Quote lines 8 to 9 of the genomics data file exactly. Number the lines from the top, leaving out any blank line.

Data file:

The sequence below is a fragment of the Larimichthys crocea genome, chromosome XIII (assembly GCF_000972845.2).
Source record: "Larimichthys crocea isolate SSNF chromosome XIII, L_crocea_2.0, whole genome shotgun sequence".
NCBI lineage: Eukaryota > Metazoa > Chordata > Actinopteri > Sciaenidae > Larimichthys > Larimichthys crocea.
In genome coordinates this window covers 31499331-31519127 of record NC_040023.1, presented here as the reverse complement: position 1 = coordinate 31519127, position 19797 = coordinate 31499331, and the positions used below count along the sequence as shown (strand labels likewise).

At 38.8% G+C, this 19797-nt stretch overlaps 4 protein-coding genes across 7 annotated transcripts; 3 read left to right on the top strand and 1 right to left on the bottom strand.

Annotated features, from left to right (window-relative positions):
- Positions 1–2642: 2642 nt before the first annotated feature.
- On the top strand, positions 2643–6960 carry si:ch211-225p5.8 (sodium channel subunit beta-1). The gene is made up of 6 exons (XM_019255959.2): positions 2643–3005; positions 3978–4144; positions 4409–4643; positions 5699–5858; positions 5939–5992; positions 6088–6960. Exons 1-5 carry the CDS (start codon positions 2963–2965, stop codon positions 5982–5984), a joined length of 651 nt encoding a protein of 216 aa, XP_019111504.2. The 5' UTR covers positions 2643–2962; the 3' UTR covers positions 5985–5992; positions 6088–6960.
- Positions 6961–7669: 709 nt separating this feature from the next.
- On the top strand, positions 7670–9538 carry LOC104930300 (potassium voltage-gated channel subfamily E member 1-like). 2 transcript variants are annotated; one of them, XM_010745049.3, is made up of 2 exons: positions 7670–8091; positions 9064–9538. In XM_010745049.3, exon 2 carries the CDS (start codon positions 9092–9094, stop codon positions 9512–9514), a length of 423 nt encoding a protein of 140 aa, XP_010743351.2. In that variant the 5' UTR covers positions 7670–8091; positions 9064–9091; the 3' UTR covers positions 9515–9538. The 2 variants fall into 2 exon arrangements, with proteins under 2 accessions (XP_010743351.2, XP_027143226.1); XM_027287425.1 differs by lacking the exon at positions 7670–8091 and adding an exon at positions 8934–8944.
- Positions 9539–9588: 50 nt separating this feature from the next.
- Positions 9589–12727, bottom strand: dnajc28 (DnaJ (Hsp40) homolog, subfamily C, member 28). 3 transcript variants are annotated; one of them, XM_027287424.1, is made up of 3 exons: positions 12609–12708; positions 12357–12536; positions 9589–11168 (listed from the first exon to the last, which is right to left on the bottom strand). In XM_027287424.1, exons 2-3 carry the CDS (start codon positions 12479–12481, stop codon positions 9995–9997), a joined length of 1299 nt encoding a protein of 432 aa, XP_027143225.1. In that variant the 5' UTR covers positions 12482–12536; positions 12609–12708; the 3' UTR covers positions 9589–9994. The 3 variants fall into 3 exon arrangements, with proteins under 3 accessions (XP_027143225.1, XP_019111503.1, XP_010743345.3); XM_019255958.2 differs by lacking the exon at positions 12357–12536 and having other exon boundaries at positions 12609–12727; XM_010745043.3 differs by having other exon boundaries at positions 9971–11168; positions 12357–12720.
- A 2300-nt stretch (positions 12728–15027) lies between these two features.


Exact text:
- On the top strand, positions 2643–6960 carry si:ch211-225p5.8 (sodium channel subunit beta-1). The gene is made up of 6 exons (XM_019255959.2): positions 2643–3005; positions 3978–4144; positions 4409–4643; positions 5699–5858; positions 5939–5992; positions 6088–6960. Exons 1-5 carry the CDS (start codon positions 2963–2965, stop codon positions 5982–5984), a joined length of 651 nt encoding a protein of 216 aa, XP_019111504.2. The 5' UTR covers positions 2643–2962; the 3' UTR covers positions 5985–5992; positions 6088–6960.
- Positions 6961–7669: 709 nt separating this feature from the next.